Thirdly, it will be caring-based. To ensure that public funds are put to appropriate use and that resources are allocated to the needy, we recommend assisting only the owner-occupiers in need to prevent property investors from free-riding. The subsidy caps will be raised substantially compared to the previous OBB, with a subsidy level of as high as 80 per cent of the total cost for inspection and repair of the common parts of the building, subject to a cap of about $40,000 per flat. Elderly owner-occupiers aged 60 or above will be fully subsidised, with a cap of around $50,000 per flat. We also recommend providing subsidy for MBIS prescribed inspection and repair works in respect of projections in privately-owned areas of the buildings, but only at a lower subsidy level and caps compared to inspection and repair works for common parts.
As an incentive to encourage owners to comply with the requirements of MBIS on their own initiative, after paying for the MBIS prescribed inspections and repair works, eligible owners may make use of any remaining grant for other precautionary repair works in relation to the safety conditions of the buildings.
Enhancing fire safety
Apart from structural safety, enhancing fire safety of old buildings is also critical in protecting of lives and properties. The Security Bureau has proposed devoting about $2 billion to subsidise the owners’ organisations of old composite buildings to undertake fire safety improvement measures as required under the Fire Safety (Buildings) Ordinance, with a view to offering better protection for the residents.
Multi-pronged approach to combat bid-rigging in building repair works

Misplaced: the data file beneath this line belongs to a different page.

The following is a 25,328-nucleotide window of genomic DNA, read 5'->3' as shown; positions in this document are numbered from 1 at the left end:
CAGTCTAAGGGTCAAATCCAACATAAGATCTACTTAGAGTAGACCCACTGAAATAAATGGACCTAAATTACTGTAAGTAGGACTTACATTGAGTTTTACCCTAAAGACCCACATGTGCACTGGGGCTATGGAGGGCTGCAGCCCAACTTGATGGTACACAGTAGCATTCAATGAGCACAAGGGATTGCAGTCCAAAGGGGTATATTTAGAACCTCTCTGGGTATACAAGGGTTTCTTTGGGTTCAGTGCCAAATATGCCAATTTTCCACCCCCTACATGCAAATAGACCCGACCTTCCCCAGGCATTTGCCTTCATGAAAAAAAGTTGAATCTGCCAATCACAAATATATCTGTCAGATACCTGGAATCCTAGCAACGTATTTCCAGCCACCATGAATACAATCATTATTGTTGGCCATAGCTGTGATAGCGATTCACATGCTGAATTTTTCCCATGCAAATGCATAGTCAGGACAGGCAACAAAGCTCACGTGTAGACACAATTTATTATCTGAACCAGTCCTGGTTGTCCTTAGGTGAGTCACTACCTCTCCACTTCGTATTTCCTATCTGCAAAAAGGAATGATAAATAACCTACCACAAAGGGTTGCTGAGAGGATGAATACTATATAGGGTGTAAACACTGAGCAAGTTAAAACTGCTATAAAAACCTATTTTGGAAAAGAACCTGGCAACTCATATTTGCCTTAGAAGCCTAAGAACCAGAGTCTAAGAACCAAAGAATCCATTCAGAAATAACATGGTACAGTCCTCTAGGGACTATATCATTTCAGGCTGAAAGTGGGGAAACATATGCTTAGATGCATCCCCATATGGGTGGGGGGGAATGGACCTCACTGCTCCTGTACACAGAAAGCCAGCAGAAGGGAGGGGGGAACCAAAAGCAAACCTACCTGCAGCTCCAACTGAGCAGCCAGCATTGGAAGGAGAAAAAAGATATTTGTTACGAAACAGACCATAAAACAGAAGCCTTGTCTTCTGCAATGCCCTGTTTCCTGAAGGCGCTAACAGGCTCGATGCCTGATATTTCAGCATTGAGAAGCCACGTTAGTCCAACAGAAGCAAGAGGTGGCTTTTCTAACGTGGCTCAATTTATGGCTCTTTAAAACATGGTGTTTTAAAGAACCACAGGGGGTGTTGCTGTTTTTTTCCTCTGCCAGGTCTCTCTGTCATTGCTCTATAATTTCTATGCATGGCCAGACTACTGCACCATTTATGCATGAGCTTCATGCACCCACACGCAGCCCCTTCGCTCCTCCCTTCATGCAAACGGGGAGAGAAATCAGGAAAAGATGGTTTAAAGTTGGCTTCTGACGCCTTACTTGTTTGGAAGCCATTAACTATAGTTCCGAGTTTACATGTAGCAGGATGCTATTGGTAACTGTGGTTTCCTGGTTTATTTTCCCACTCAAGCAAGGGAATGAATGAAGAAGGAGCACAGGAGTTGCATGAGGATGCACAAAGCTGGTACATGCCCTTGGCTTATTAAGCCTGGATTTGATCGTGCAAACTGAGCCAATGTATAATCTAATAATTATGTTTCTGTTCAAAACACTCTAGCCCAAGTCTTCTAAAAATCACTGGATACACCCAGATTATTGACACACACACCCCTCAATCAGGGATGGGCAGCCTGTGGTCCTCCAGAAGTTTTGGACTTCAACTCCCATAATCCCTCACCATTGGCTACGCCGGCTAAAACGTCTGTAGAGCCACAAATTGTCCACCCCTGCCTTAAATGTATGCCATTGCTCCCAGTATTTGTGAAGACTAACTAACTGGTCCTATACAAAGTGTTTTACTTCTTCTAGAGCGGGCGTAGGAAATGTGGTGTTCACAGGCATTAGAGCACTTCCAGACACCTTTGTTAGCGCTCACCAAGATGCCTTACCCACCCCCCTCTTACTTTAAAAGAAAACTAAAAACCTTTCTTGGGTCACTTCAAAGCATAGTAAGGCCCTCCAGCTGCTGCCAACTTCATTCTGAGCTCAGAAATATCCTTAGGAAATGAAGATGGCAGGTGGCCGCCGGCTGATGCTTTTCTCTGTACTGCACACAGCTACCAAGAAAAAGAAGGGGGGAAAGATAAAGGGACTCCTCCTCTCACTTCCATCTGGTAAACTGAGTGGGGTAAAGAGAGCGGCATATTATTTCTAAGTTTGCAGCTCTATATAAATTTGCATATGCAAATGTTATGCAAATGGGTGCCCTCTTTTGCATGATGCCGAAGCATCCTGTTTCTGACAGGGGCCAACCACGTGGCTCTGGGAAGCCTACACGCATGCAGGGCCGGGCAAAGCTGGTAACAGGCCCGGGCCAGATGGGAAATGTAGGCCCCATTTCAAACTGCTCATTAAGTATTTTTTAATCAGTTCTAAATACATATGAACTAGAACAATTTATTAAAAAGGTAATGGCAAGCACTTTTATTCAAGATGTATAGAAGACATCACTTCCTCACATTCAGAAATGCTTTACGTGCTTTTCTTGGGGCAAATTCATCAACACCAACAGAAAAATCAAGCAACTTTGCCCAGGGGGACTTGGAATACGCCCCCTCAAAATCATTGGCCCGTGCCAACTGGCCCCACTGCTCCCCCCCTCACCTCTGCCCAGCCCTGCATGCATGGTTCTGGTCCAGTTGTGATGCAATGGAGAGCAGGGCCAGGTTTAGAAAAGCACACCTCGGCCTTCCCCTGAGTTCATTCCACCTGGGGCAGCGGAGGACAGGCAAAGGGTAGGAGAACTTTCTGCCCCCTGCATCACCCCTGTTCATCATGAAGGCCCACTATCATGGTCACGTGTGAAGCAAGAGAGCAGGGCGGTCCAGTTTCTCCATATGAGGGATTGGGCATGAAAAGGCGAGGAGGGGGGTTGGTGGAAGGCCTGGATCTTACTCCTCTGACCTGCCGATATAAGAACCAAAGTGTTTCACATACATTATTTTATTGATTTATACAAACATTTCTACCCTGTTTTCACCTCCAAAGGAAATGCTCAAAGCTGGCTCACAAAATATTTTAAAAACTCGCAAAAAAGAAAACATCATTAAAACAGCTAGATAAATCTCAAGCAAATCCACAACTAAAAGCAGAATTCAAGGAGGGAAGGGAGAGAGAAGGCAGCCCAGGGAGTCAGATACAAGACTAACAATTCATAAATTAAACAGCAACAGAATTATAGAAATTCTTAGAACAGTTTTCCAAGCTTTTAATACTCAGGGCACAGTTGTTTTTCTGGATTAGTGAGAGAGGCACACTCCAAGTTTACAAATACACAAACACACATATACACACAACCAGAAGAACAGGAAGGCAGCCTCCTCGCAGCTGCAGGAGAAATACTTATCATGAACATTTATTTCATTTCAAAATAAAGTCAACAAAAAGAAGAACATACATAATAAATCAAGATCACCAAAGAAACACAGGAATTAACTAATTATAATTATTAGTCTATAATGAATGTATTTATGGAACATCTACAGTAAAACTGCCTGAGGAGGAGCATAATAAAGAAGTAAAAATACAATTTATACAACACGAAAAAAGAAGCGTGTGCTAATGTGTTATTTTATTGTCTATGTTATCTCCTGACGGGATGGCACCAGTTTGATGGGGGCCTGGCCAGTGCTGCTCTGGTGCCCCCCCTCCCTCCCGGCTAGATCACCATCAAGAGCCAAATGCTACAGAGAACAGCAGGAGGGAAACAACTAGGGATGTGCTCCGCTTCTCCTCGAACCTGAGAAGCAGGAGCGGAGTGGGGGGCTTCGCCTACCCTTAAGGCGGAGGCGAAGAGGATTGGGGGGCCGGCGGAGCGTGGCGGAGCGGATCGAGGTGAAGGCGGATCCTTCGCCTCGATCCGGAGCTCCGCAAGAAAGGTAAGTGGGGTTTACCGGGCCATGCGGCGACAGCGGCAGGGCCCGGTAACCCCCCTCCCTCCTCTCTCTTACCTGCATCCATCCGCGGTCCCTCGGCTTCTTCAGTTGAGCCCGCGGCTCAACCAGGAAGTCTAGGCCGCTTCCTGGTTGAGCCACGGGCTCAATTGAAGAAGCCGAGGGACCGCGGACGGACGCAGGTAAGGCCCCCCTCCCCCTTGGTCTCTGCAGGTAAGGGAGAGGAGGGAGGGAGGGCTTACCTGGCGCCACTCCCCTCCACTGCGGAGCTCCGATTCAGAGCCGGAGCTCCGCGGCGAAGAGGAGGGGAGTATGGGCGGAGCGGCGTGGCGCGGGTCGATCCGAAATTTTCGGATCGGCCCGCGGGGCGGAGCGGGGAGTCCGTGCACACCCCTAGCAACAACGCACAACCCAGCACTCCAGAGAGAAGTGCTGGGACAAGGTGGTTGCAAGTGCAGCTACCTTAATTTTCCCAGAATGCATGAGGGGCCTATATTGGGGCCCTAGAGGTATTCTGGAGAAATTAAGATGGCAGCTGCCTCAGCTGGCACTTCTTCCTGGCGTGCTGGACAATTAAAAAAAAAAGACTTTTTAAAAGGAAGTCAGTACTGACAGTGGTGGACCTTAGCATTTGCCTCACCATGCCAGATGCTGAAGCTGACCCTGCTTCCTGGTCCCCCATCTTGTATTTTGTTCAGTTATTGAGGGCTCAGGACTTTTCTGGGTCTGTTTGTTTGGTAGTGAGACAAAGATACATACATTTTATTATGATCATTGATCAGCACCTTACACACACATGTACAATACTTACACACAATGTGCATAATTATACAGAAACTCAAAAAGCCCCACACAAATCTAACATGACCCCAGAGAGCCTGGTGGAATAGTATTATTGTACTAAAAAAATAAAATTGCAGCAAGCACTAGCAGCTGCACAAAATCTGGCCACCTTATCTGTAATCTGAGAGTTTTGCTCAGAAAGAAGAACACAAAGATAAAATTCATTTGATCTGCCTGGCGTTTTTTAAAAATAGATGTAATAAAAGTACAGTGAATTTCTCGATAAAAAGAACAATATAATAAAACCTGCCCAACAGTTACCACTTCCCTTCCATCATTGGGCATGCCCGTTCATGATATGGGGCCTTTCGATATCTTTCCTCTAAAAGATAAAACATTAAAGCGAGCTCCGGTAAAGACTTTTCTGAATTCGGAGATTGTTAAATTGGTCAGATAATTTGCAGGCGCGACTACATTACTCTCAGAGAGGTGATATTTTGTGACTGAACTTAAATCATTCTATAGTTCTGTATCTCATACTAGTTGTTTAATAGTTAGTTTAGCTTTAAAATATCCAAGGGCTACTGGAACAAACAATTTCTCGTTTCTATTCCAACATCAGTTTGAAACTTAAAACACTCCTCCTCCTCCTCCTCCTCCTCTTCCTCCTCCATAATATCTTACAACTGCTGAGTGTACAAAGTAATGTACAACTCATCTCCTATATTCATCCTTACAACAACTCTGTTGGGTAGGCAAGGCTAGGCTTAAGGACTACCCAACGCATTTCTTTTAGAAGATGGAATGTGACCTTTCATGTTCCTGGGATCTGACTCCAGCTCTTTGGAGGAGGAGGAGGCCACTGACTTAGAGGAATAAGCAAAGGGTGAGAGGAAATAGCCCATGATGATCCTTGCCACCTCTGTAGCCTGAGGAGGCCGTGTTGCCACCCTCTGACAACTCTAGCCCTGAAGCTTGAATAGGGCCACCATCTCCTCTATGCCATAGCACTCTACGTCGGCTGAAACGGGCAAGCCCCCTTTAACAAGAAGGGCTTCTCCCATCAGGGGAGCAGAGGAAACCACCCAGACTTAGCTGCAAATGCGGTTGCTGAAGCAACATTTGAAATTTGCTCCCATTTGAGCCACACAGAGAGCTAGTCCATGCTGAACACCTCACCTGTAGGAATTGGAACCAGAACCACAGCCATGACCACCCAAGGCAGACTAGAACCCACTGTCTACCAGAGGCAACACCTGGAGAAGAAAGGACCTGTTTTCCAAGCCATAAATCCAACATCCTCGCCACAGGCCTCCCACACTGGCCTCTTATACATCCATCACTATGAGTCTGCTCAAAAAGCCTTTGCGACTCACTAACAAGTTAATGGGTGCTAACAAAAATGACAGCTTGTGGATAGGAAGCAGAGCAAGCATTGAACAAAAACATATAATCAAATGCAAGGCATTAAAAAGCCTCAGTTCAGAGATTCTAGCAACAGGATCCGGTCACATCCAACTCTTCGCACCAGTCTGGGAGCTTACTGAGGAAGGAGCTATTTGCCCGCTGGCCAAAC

We noted that there are concerns that OBB 2.0 may fuel the problem of bid-rigging in building repair works. The Government has all along attached great importance to the impact of bid-rigging on proper building repair. Therefore, various departments and organisations will adopt a multi-pronged approach, including stepping up enforcement actions, providing technical support to owners and launching publicity and education programmes to help owners prevent and combat illegal bid-rigging syndicates. Among others, in the days ahead, buildings joining OBB 2.0 will have to use the "Smart Tender" Building Rehabilitation Facilitating Services (Smart Tender scheme) offered by the Urban Renewal Authority (URA). Under Smart Tender scheme, the URA will provide property owners with a DIY tool-kit that offers guidance on organising building repair and maintenance works; arrange for them independent professionals to provide technical advice and market estimates on the cost of works such that owners may obtain sufficient information for the tendering of repair and maintenance works, as well as making available an electronic tendering platform, so that property owners may organise repair and maintenance works and engage contractors free from interference, thereby reducing the risk of bid-rigging. With an earlier Government grant of $300 million, eligible owners’ organisations can now participate in the Smart Tender scheme at a concessionary rate.
I entirely agree with the Chief Executive in what she has said in the Policy Address that for Hong Kong people to be happy, hopeful, confident about the future and have a sense of belonging, a vital prerequisite is that Hong Kong is a liveable place. The Development Bureau is willing to undertake this mission to make Hong Kong an even more liveable place: in addition to actively identifying land for housing development and public facilities, promoting urban development and improving building safety, we will work in partnership with the Harbourfront Commission to encourage the community to make better use of the resources in the harbourfront and facilitate the public to enjoy the harbourfront environment as much as possible. Meanwhile, we are seriously considering relaunching the policy to revitalise industrial buildings, as well as expanding the terms of reference of the Energizing Kowloon East Office to extend the momentum of urban transformation to San Po Kong. We hope to work hand-in-hand with the public and various sectors of our community to build a Hong Kong that we take pride in, a beautiful Hong Kong that is caring, inclusive and also a place good for both living and work.